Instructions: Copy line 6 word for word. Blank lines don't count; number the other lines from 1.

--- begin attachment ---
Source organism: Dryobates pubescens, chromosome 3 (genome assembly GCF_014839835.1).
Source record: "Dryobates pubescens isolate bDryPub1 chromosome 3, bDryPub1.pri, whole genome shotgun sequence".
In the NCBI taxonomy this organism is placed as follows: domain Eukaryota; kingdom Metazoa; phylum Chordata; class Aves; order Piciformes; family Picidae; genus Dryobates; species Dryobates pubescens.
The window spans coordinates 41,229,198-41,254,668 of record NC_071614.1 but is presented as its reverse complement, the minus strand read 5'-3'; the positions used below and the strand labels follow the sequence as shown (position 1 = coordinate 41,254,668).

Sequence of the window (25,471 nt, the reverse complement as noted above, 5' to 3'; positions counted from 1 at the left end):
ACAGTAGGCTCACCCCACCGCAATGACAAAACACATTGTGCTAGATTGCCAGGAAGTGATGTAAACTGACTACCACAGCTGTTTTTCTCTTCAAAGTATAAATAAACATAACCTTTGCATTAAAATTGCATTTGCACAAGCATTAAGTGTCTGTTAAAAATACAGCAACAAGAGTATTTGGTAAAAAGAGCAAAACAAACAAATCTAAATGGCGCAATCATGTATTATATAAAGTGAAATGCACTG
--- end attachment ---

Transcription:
ACAGTAGGCTCACCCCACCGCAATGACAAAACACATTGTGCTAGATTGCCAGGAAGTGATGTAAACTGACTACCACAGCTGTTTTTCTCTTCAAAGTATAAATAAACATAACCTTTGCATTAAAATTGCATTTGCACAAGCATTAAGTGTCTGTTAAAAATACAGCAACAAGAGTATTTGGTAAAAAGAGCAAAACAAACAAATCTAAATGGCGCAATCATGTATTATATAAAGTGAAATGCACTG